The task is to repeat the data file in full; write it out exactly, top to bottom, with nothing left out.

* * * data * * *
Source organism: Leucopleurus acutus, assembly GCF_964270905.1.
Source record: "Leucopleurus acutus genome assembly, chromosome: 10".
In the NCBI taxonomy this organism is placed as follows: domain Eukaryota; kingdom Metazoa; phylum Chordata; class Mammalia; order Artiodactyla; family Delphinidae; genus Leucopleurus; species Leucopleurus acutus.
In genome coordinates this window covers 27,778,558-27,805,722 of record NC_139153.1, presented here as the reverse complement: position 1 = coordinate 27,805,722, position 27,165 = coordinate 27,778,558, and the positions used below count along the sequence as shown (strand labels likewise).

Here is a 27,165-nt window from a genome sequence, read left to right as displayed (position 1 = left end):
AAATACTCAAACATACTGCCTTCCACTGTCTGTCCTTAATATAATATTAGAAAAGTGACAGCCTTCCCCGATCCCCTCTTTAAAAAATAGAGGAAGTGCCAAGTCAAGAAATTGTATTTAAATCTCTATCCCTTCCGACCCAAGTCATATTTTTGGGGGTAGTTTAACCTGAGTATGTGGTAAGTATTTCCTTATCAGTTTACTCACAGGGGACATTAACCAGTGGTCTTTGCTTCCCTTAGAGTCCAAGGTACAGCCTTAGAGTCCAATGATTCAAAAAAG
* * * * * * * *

Source organism: Leucopleurus acutus, assembly GCF_964270905.1.
Source record: "Leucopleurus acutus genome assembly, chromosome: 10".
In the NCBI taxonomy this organism is placed as follows: domain Eukaryota; kingdom Metazoa; phylum Chordata; class Mammalia; order Artiodactyla; family Delphinidae; genus Leucopleurus; species Leucopleurus acutus.
In genome coordinates this window covers 27,778,558-27,805,722 of record NC_139153.1, presented here as the reverse complement: position 1 = coordinate 27,805,722, position 27,165 = coordinate 27,778,558, and the positions used below count along the sequence as shown (strand labels likewise).

Here is a 27,165-nt window from a genome sequence, read left to right as displayed (position 1 = left end):
AAATACTCAAACATACTGCCTTCCACTGTCTGTCCTTAATATAATATTAGAAAAGTGACAGCCTTCCCCGATCCCCTCTTTAAAAAATAGAGGAAGTGCCAAGTCAAGAAATTGTATTTAAATCTCTATCCCTTCCGACCCAAGTCATATTTTTGGGGGTAGTTTAACCTGAGTATGTGGTAAGTATTTCCTTATCAGTTTACTCACAGGGGACATTAACCAGTGGTCTTTGCTTCCCTTAGAGTCCAAGGTACAGCCTTAGAGTCCAATGATTCAAAAAAG